Tuesday, May 14, 2013
Proceed At Own Risk
But the biggest source for scandal is the proverbial living-room elephant that neither major party dare name: the fundamental incompatibility between global imperial national-security state and bottom-up democracy, which has served as a drag on a constitutional republic since 1947. A nation that runs according to the parameters of the National Security Act of 1947, NSC 68, Patriot Act, FISA Bypass, and various cryptography and atomic energy statutes, is simply not one that can be managed according to the rules of a democracy.
Since so many Americans enjoy specific perks from the U.S. maintaining its top-dog role in this game of King On the Mountain, I'm not too optimistic about taking this discrepancy to a direct vote. A majority may well favor ditching the Bill of Rights in order to keep their toys, But here's what I would demand: If the nation is going to accede to the existence of covert divisions of acknowledged agencies, or entirely covert agencies and operations, then those agencies must operate from the principle that the risk they take through plausible deniability remains with the agency itself. Journalists cannot and must not be prosecuted by learning what they can of agencies' missions.
Frankly, I was a little surprised when the Obama administration did not attempt some form of prior restraint when pictures of sloppy Moscow CIA agent Ryan Fogle (above) appeared worldwide on May 14. Of course such an effort would be futile in a Web and social network age, but it doesn't mean that the White House (particularly Attorney General Eric Holder) wouldn't try. After all, the U.S. Supreme Court ruled in the mid-1980s that the Intelligence Identities Protection Act, which made it a crime to publish the names of CIA agents, was perfectly constitutional. Later that same decade, the USSC said that covert agents with CIA, DIA, or Special Ops Command need not behave with any constitutional constraint when operating in other countries. And all indications are that the USSC will approve the warrantless monitoring, operated globally by NSA and NRO on a 24/7/365 basis, and approved by Bush in 2002 and given ex post facto validation by Congress in 2008, under something called "FISA Bypass."
This impunity and arrogance to protect government from the eyes of probing media may have gotten a thumbs-up from all three branches of government, but it is still unconstitutional and wrong. Eric Holder has prosecuted nine journalists under the Espionage Act. The only time such prosecution is warranted is when a journalist is handing over information to a foreign power. Publishing something the government wants to keep secret is not a crime - it merely means that the covert agency is not doing its job. Whether the media source is WikiLeaks or a small Baltimore newspaper covering the headquarters of NSA, it is not legitimate to prosecute that source for leaking secrets.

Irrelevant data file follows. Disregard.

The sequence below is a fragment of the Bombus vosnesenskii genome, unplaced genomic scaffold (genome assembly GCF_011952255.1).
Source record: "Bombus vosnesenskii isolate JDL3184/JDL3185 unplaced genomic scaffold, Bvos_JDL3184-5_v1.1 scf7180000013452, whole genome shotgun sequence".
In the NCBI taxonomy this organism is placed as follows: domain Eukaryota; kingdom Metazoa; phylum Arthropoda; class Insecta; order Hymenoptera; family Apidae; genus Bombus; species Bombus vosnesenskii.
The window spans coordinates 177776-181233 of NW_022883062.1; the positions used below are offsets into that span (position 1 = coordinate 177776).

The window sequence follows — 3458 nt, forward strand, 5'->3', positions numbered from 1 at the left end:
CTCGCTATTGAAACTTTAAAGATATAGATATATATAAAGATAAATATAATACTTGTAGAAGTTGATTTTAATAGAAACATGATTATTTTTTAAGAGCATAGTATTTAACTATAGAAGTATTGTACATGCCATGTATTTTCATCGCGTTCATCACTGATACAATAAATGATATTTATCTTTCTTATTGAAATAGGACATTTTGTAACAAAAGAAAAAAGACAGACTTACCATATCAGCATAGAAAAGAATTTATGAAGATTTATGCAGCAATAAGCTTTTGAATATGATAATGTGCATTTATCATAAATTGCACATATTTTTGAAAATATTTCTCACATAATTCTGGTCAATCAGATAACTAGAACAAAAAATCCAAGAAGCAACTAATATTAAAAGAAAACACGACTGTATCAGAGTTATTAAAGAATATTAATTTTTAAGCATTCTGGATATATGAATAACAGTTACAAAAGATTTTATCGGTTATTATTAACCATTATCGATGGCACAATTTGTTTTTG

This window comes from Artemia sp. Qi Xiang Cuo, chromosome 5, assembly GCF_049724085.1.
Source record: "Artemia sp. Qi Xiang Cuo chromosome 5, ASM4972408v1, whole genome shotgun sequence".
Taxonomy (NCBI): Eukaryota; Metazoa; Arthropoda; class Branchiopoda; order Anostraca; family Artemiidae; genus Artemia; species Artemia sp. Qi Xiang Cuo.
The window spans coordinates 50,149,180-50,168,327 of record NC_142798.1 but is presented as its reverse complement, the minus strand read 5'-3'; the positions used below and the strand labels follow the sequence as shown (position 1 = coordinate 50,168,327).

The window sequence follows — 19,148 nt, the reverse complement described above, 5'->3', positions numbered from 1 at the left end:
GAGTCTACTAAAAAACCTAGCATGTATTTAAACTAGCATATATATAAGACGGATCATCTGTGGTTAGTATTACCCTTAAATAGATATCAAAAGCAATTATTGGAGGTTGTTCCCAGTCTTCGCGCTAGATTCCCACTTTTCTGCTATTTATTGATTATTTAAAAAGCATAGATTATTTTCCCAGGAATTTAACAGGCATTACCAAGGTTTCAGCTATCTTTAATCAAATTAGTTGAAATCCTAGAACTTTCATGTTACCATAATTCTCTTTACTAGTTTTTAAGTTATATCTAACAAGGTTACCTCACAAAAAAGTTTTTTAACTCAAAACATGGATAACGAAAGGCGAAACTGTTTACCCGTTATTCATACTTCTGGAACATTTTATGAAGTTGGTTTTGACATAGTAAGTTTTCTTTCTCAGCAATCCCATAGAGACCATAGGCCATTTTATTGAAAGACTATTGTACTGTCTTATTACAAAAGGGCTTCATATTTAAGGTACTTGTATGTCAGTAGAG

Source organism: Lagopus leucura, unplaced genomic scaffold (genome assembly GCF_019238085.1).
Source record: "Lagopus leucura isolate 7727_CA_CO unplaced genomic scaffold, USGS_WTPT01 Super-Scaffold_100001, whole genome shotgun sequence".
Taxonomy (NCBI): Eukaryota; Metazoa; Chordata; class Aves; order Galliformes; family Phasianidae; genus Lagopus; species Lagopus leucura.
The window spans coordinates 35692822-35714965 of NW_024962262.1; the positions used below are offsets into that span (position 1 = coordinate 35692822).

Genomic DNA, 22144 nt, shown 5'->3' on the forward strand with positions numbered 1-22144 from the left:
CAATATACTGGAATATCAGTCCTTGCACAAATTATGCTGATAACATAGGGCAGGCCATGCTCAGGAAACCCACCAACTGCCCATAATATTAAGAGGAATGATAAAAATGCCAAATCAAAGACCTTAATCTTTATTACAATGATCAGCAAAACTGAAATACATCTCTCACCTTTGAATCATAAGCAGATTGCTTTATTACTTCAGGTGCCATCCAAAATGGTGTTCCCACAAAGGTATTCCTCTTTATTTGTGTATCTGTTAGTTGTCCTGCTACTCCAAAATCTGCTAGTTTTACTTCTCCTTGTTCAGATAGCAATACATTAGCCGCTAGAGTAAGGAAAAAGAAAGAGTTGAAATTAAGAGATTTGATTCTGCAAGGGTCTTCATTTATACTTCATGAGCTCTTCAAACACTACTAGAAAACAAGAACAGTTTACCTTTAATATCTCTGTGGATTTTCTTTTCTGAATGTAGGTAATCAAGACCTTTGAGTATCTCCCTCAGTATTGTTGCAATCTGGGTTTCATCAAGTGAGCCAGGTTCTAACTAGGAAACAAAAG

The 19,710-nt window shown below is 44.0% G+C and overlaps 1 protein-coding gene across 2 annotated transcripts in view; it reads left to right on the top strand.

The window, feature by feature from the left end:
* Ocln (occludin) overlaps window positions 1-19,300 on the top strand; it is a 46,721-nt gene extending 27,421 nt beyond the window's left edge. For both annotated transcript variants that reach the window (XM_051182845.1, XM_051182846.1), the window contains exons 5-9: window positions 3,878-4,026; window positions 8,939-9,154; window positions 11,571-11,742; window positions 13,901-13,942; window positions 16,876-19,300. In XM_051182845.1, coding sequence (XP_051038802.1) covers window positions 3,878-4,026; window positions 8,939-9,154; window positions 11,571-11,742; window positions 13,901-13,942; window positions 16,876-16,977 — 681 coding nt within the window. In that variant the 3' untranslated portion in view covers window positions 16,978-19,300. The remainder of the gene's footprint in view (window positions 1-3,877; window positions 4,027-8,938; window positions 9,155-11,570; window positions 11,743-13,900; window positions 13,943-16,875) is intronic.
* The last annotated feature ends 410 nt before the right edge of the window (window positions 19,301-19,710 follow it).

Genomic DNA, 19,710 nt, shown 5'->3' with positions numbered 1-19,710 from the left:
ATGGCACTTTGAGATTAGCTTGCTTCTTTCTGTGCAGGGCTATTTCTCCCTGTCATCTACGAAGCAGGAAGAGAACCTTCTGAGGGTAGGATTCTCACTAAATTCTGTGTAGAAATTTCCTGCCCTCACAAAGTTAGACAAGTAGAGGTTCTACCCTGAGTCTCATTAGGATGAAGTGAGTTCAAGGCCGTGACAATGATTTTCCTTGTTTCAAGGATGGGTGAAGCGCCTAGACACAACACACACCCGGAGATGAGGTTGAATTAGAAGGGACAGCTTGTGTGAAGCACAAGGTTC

Our laws actually are worse than that. IIPA and FISA would criminalize the dissemination of secrets that originate with the government. But under the Atomic Energy Act of 1954, all information on fusion energy and H-bomb technology is "born secret." That means that if you figure out in your head the architecture of the H-bomb, the government can classify your brain. Many people think that this law was tossed out after The Progressive won its H-bomb case in 1980, but all that happened was that the Justice Department dropped its prosecution when it became untenable. The Atomic Energy Act still stands. And sections of various cryptography acts passed over the last century make it a crime to publish information about electronic monitoring -- even if such information is informed speculation coming from a reporter, and is not based on government information.
The only way to move to a just society is to demand that covert agencies take their own responsibilities for maintaining secrets, and not get the Justice Department involved in prosecuting those that would expose government behavior. The second and necessary step is to de-link all government branches and agencies from the strictures of the national security acts passed in the Cold War years of the 1940s and 1950s. Oh, so you thought Obama was leading us in that direction? Haven't seen much sign of Gitmo closing, have we? Haven't seen any Espionage Act cases against journalists dropped, have we?
The global imperial infrastructure is not going to end tomorrow. There are hundreds of U.S. military bases, intelligence bases, and embassies the size of military compounds, flung worldwide across every continent, which are not going to close tomorrow. But the time to begin the process is now. Ending the Republican and Democrat reliance on the national security state would help ease the budget crisis, and make our nation more genuine in its supposed interest in democracy. But it sure is hard to see any interest in moving in this direction from either major party in mid-2013.